Today I had to drive for three hours each way for a job “interview” of around twenty minutes. I already had a job offer, but I thought it wise to have a face-to-face meeting, and it proved very wise indeed. The job looks like a stress-fest. Not for me.
But I redeemed the travel time somewhat. The road passed close by Cambridge University Library, so I stopped off on the way. The volume that I wanted was waiting, for I had ordered it last night using the internet. This was the Bassetti volume, San Valentino e il culto, on St Valentine of Terni, to which I referred in this post. My intention was to photocopy the key articles within it, which I did, and then went on my way.
The most important article was Edoardo D’Angelo, “La passio sancti Valentini martyris…”, which contains a critical text of the Life of St Valentine that I have been translating, together with a list of manuscripts and an attempt at a stemma. I have extracted the Latin text of the Life, this evening, using my trusty Finereader 14. It will be most interesting to see how and where it diverges from the text as given in the Acta Sanctorum, which I have been translating. I’ve not seen any obvious changes so far.
One deviation is regrettable. D’Angelo has decided to number the individual sentences of the Life, which is fine. But he also decided to ignore the section/chapter numbers from the Acta Sanctorum. This is not fine. It means that anyone with his text before them cannot locate material mentioned in any prior scholarship; they will have to find the Acta Sanctorum text. Likewise any subsequent scholarship using his edition and numbering system will force the reader to obtain access to an obscure Italian volume of collected papers, held in relatively few research libraries.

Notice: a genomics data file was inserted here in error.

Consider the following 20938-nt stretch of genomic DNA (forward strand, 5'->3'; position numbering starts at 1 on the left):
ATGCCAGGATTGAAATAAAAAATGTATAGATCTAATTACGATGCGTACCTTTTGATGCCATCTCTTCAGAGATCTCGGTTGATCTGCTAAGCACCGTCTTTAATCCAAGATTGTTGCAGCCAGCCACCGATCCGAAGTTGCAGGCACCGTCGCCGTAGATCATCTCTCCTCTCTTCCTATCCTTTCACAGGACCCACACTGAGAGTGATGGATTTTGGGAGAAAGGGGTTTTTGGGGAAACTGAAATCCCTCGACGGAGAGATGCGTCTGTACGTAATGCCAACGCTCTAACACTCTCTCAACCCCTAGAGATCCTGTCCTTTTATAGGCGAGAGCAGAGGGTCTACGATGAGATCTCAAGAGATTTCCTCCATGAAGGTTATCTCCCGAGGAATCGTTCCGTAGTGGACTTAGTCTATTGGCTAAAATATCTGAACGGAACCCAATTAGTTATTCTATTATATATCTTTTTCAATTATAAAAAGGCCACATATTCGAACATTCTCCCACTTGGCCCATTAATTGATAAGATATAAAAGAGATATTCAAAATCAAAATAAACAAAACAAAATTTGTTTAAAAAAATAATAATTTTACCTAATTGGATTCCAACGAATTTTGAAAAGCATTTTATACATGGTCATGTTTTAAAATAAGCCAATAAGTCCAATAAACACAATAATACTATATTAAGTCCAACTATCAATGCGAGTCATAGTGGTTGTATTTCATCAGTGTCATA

D’Angelo is not the only editor to commit this sin. A little while ago I found that Zacharopoulos, a modern Greek editor of Theophanes of Nicaea (see here), did exactly the same. This was even more of a problem because the Sotiropoulos editio princeps is almost completely inaccessible without an international flight.
Every new edition should always indicate the divisions or page numbers of the very first edition, the editio princeps. It’s only considerate towards those who will use your work.
For Valentine, I might see if I can rectify this problem myself somehow, by giving a concordance or something on this blog.
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It’s slightly odd to think that I have made brief raids up to Cambridge like this for more than twenty years now. It means that I have witnessed a lot of change there.
In fact every time I visit Cambridge University Library something is different. It is not always better. For instance some strange person has moved the photocopiers out of a dedicated room and scattered them around the building. Staff are becoming used to bewildered visitors hunting for a machine.
Likewise I am not an alumnus of Cambridge. It is merely the nearest research library that I can use. Because of this, I have to pay a fee to use the library, and outsiders like myself are second-class readers in many little ways.
This time the change was about photocopying. In reception I asked to put some money on my library card in order to pay for photocopies at the machine. To my surprise they deducted some odd amount, on the pretext of the VAT tax. A notice in the photocopier room in the West Room informed me that university members got their photocopies ex-VAT.
I confess that I wasn’t aware that national taxes on the supply of goods and services do not apply if you are a member of certain universities. This sounds unlikely, in fact. I suspect that the taxman will take a dim view of this approach, once he becomes aware. But of course he shall not learn it from me.
The other thing that made me smile was that they made me fill out a paper form, in order to add money to my card. I suppose we must expect pettifoggery from library staff. The more conscientious they are, the better for the books, but the worse for low-status readers like myself.
I confess that, in my exasperation at all this tomfoolery, I expressed myself less politely than I might have done. Luckily there was no harm done this time. But it is always a mistake, as well as uncharitable.
I shall see what Bassetti’s volume looks like tomorrow!